Malcolm “Mac” Charles MacDonald

Malcolm “Mac” Charles MacDonald of Denmark, Maine, passed from this life on July 2, 2012 at Bridgton Hospital surrounded by his beloved family. Mac was an exceptionally bright but humble man. He was born Aug. 7, 1931 in North Tonawanda, N.Y. to Eva York, an English woman, and Joseph MacDonald, who was one of Maine’s first motorcycle State Policemen. Mac was raised in Gray, Maine and for a brief period in England. During the Korean War Mac served in the U.S. Navy and spent time in Panama, Cuba, Scotland and Norway. Upon his return he attended the University of Maine Orono on the GI Bill where he studied civil engineering and played on the baseball team. Early in his career he worked on the radar systems in Tully Greenland and the hundreds of photographs he took of icebergs and artic flora and fauna serve as proof. His expertise later became highways and bridges and his family often joked there wasn’t a major highway or bridge on the east coast that he hasn’t worked on.

Mac, who could read a book in 24 hours, often said he wished he had studied English in college because of his love of reading and writing. At the time of his death Mac was writing a historical novel about an ancestor, Abner MacDonald, who had traveled to Louisiana after the War of 1812 and left behind a collection of beautifully-written short stories. He was a man of diverse interests and was well read on many subjects, as evidenced by his ability to lead debates during family dinners, often extending the meals to several hours long. His passions were U.S., English and French history but one could never underestimate what he knew. His daughter learned her father’s depth of knowledge when she returned home from college thinking she finally knew something he did not. When she began to talk about Greek and Roman architecture she discovered her father could intelligently discuss the elements of architecture and name all the types of columns. Mac was also an avid Red Sox fan and summers will be quiet without him coaching the Sox from his chair in front of the television.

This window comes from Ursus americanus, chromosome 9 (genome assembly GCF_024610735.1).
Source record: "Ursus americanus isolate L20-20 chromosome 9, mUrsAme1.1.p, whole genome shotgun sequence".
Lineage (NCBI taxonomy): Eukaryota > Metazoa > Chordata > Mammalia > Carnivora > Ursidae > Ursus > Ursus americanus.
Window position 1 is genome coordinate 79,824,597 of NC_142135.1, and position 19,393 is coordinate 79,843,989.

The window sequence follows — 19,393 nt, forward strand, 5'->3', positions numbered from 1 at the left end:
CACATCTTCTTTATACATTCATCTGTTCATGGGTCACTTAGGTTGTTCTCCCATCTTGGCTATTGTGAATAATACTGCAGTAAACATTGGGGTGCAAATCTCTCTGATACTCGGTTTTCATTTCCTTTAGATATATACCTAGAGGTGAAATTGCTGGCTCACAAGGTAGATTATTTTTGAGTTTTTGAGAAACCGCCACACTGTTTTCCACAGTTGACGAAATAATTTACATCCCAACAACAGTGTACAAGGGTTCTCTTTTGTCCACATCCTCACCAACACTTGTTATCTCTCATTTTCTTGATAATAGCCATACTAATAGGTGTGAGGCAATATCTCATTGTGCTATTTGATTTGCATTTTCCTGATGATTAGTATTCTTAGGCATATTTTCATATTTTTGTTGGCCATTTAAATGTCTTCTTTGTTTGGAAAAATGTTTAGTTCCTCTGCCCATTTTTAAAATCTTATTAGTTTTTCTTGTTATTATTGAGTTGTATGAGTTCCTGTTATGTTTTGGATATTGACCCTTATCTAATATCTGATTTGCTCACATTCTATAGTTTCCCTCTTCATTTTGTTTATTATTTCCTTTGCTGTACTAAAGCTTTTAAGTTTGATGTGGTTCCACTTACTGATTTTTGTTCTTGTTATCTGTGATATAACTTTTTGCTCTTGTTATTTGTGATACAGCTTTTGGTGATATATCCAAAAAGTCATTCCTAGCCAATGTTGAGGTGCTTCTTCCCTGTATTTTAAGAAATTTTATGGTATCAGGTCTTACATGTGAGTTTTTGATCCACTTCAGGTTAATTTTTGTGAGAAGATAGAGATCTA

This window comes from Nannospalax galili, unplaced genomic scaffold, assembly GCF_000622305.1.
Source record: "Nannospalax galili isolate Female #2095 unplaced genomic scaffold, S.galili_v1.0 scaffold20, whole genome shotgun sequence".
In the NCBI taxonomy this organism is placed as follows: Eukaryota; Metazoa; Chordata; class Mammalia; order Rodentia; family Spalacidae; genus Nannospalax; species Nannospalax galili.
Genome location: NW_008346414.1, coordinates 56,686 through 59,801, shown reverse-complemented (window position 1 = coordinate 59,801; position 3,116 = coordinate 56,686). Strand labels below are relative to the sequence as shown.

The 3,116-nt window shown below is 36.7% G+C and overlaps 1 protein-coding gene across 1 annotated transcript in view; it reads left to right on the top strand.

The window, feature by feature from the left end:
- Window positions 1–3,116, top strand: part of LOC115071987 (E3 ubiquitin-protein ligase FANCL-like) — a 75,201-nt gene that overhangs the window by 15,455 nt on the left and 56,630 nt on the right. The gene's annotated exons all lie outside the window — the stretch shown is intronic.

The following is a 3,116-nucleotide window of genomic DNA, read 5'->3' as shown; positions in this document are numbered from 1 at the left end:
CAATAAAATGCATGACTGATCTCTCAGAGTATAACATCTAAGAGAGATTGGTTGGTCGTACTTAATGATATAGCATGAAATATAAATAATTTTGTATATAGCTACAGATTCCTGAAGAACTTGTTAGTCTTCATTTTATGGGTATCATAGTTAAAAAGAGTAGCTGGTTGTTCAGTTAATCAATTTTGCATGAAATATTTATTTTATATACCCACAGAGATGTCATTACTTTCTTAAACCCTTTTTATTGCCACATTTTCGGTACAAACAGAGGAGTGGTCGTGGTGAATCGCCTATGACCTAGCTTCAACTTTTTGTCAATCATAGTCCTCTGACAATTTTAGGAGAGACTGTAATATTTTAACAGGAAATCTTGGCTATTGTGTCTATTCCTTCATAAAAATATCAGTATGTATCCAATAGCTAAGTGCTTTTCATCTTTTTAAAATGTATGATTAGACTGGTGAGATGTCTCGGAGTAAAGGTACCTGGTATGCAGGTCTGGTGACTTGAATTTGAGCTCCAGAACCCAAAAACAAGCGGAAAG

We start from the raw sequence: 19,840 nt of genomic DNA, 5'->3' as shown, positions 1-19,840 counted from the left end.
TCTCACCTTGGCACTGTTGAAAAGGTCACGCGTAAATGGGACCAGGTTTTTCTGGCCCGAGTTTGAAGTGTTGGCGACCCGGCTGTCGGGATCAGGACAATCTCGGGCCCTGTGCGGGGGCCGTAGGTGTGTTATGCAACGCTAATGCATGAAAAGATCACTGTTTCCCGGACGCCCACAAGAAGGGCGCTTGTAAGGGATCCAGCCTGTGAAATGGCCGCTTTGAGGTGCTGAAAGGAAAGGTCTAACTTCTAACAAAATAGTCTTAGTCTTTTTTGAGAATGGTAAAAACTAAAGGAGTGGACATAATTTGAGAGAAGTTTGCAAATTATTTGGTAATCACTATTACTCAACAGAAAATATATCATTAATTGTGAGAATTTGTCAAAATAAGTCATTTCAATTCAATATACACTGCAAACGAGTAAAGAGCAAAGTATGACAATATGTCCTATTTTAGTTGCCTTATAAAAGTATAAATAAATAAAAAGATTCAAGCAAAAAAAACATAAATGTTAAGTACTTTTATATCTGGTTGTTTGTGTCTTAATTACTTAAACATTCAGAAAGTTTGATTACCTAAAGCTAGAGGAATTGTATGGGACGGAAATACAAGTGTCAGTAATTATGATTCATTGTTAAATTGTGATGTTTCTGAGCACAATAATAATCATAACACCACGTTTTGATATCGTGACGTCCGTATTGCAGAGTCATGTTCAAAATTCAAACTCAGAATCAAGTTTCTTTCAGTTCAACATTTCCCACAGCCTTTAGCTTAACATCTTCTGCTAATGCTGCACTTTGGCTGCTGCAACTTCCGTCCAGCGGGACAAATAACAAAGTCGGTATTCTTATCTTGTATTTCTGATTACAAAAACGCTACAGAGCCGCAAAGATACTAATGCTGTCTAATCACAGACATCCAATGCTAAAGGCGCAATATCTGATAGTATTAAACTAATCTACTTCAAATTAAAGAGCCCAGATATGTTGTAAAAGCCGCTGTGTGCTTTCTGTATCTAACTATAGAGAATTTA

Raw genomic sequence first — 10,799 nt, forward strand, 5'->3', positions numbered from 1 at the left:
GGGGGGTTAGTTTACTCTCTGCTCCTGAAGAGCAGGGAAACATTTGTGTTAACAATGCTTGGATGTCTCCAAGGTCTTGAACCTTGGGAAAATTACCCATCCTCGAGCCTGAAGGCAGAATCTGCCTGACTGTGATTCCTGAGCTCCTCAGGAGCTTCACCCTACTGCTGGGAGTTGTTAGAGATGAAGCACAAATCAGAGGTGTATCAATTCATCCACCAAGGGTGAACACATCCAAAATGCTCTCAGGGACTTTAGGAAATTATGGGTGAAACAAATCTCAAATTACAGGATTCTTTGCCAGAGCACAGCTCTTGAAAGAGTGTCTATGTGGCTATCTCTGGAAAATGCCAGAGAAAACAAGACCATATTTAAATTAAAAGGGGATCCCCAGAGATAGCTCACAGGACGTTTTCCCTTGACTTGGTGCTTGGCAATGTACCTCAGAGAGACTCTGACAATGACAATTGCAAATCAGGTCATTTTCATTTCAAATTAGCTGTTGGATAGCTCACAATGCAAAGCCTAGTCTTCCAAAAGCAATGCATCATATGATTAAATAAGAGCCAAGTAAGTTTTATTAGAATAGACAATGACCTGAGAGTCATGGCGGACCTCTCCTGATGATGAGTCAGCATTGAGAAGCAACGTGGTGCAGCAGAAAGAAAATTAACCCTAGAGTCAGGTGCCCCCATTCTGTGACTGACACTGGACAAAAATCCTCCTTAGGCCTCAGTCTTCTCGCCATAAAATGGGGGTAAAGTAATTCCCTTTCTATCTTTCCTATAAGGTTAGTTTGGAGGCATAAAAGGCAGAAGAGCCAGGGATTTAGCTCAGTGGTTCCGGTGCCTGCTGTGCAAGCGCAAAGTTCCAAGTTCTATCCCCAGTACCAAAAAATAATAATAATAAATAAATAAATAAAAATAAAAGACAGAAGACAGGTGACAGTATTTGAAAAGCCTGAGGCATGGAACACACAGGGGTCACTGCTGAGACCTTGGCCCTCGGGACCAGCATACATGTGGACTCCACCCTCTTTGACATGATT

Mac was also a lifelong hunter and outdoorsman. His son Nate and his grandsons Jacob and Samuel will miss him at the annual trip to the hunting camp where every evening the day’s sightings were shared about what wildlife had been seen. Mac had not shot anything in over 30 years and instead turned his observations into the hobby of wildlife painting in his 60s, winning several ribbons at his first exhibit in the Maine Sportsman Show. Mac also enjoyed building stone walls and terraces. He was always looking for the perfect stone. In recent years he had focused on moss gardens. He was passionate about politics and played online chess, sometimes up to 12 games at a time. In the last year he had won an online chess tournament, beating a Russian opponent. He could also pick the cleanest bucket of blueberries in the family of which he was proud.

He belonged to the Maine Historical Society and was a member of the Masons. His presence is already sorely missed by his wife of 53 years, Sylvia Davis MacDonald; his daughter Lorinda MacDonald of Portland; sons John of Portland and Nathan MacDonald and daughter-in-law Lori of Poland; and his grandchildren Samuel and Nathaniel Katz, Jacob, Malcolm, Davis, Sylvia and Victoria MacDonald. He also leaves behind his sister Jane Donnell of Mystic, Conn., cousins Roy McDonald and Doris Morrison of Gray; and numerous nephews and nieces.

A private celebration of life ceremony will be held for family and personal friends of Mac’s.

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